Once a good run is going on one band with station after station calling, you can then start running a second band.  This is more difficult to do Low Power, so most of the contest is CQ on one radio and S&P on the other.  It is the most efficient way to operate any contest SO2R.  However, it is possible to run both radios with success, even low power.  When running both radios is going well, it’s the best way to maintain high rates.

Back to the contest, the run on 7054 lasted for three full hours which included working 107 stations in the first hour.  This was a tremendous start.  I was S&P for about 45 minutes on 80 meters before I started running both radios.  I tried running 3593 KHz at the same time I was running 7054, but the rate on 80 was just too slow, so it was mostly S&P on 80 during these first 3 hours.  But it was a great start and at 0500Z I had 244 contacts.

Before the contest I had mapped a strategy for my off-times.  It was a rough draft written on a notepad.  It called for me to operate 40 and 80 meters until the sun was up over all of Europe, which is about 0730Z.  At that time I would check 20 meters to see if the band was open to EU or JA.  During years of higher solar activity, I’ve had tremendous openings on 20 meters to EU and JA as the sun rose over Europe.  As a fact, these have been the best 20 meter openings to these parts of the world for me.  So I always check for these openings.  If they aren’t there, then I’d rest for five hours and restart the contest at 1230Z which is about 30-40 minutes before my sunrise.  This way I could check 40 and 80 meters first, then go to 20 and hope 15 opens before or at my sunrise because I don’t want to have to be on 20 and 40 at the same time.  At 0729 I worked ZL2AMI on 40 meters and shut down for the night since 20 was dead.  I had 364 contacts and 180 multipliers.  That was an average of 66 QSO’s per hour for the 5.5 hour period.  It wasn’t great, but considering it was all on the low bands, I felt it was OK.  I was tired and slept well that night.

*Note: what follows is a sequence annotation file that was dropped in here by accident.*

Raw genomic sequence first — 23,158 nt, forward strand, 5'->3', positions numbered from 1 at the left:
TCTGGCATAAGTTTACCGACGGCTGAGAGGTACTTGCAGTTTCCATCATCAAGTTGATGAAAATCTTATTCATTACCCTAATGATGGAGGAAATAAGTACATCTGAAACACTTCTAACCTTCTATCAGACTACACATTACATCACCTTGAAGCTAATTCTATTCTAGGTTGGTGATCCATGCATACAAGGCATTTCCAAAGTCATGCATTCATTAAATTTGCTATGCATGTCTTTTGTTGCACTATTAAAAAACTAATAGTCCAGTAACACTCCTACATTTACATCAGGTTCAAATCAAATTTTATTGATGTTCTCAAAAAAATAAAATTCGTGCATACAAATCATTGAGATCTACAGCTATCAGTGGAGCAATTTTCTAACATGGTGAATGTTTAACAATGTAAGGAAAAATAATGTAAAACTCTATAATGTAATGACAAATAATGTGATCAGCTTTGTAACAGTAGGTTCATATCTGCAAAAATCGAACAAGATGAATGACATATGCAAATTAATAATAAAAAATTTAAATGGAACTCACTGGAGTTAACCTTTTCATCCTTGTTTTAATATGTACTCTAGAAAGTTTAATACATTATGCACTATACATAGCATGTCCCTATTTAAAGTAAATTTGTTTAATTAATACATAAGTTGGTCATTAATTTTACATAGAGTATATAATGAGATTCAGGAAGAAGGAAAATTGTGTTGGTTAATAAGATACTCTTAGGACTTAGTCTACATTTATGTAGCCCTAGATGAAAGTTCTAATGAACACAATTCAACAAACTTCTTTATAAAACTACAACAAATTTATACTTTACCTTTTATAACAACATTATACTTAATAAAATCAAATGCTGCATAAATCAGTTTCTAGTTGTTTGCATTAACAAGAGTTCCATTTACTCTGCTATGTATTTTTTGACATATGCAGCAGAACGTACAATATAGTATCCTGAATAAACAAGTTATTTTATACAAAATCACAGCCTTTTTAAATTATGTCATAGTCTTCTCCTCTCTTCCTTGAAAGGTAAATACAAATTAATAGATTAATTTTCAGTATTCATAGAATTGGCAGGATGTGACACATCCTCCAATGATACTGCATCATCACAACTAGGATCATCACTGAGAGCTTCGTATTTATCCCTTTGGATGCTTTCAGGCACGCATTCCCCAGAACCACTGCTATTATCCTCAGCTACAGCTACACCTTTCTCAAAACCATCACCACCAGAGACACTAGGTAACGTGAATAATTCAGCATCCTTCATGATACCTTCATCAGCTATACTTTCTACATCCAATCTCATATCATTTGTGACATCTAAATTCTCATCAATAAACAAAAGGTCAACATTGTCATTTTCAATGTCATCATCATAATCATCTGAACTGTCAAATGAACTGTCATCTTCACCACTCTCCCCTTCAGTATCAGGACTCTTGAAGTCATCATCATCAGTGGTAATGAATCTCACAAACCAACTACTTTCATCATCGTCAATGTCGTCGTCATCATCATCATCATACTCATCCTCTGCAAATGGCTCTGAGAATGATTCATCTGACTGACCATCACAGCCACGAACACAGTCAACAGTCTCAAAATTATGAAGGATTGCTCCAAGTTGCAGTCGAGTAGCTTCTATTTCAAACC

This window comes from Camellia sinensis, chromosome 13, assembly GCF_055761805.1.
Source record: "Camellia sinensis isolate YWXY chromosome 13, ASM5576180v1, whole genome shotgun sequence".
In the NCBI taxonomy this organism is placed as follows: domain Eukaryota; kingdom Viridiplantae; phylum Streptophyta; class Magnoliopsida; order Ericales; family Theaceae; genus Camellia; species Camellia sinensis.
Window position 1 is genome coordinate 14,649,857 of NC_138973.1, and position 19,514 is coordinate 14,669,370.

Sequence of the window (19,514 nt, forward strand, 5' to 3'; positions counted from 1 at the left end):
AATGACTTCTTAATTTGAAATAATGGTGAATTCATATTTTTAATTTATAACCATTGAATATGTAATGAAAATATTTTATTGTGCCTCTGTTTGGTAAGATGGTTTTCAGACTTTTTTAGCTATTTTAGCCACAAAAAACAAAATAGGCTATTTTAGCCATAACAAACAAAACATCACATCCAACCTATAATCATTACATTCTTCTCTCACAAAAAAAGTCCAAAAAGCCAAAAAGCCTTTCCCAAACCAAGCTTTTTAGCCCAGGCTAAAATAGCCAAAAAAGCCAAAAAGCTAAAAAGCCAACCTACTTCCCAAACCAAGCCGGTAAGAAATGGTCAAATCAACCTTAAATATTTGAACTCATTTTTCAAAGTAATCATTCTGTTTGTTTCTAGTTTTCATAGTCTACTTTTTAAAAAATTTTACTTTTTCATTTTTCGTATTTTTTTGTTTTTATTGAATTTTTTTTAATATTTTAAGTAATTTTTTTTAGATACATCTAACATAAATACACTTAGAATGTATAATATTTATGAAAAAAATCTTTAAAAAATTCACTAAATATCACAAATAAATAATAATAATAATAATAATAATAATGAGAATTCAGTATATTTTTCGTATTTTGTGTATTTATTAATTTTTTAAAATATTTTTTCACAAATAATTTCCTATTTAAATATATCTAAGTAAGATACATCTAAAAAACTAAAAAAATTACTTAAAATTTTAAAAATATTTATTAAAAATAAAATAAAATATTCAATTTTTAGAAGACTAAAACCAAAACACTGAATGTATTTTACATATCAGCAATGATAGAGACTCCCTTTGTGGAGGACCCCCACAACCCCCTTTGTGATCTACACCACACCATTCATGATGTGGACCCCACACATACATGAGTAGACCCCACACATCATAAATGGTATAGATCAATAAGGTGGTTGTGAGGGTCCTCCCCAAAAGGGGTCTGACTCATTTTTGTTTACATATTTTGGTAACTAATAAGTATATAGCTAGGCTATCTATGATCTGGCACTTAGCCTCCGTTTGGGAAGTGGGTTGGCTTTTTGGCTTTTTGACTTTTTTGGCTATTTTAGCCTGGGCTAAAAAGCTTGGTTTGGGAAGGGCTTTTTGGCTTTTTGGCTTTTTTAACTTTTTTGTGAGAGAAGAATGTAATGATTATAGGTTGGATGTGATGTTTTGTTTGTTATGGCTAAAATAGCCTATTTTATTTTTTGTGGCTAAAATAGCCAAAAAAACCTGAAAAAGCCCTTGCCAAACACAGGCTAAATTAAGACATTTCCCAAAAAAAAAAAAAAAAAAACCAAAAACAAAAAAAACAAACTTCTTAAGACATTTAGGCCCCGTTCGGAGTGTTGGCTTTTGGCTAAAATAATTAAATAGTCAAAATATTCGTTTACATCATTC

At 1230Z, I restarted the contest by checking 80, 40, 20 and 15 meters.  There wasn’t much at all going on 40 and 80.  20 wasn’t very good either and 15 was dead.  I thought about going back to bed, but listening time is operating time and because I wanted to be there when 15 opened, I kept operating but it was slow.  Twenty minutes later I heard my first EU station on 15 meters.  It was 15 minutes before sunrise and it was an encouraging sign – at 1250Z I worked UU7J on 21082 KHz.  In an instant, 15 meters was open to EU.  It was really cool to see the spectrum scope of the PRO III light up with signals as if someone flipped a switch.  I called CQ on 21077 KHz and immediately got a response from DK1VJ.  I continued CQ on 15 while I went S&P on 20.  15 to EU was a little slow yet, so I alternated CQ & S&P on both radios.  I couldn’t get any good runs going on either band all morning.  So I settled on short runs, then switched and CQ’d on the other radio.  But it was back and forth like this on 15 and 20 until I checked 10 meters and found IY4SS calling CQ at 1534Z.  Wow, EU on 10 meters.  I was optimistic but it really didn’t pan out.  I did stay on 10 meters for about 30 minutes, but the rate wasn’t enough to justify staying there so I moved the B radio back to 20 meters at 1600Z.  I would check 10 meters off and on during the day but made no more contacts there the rest of the day.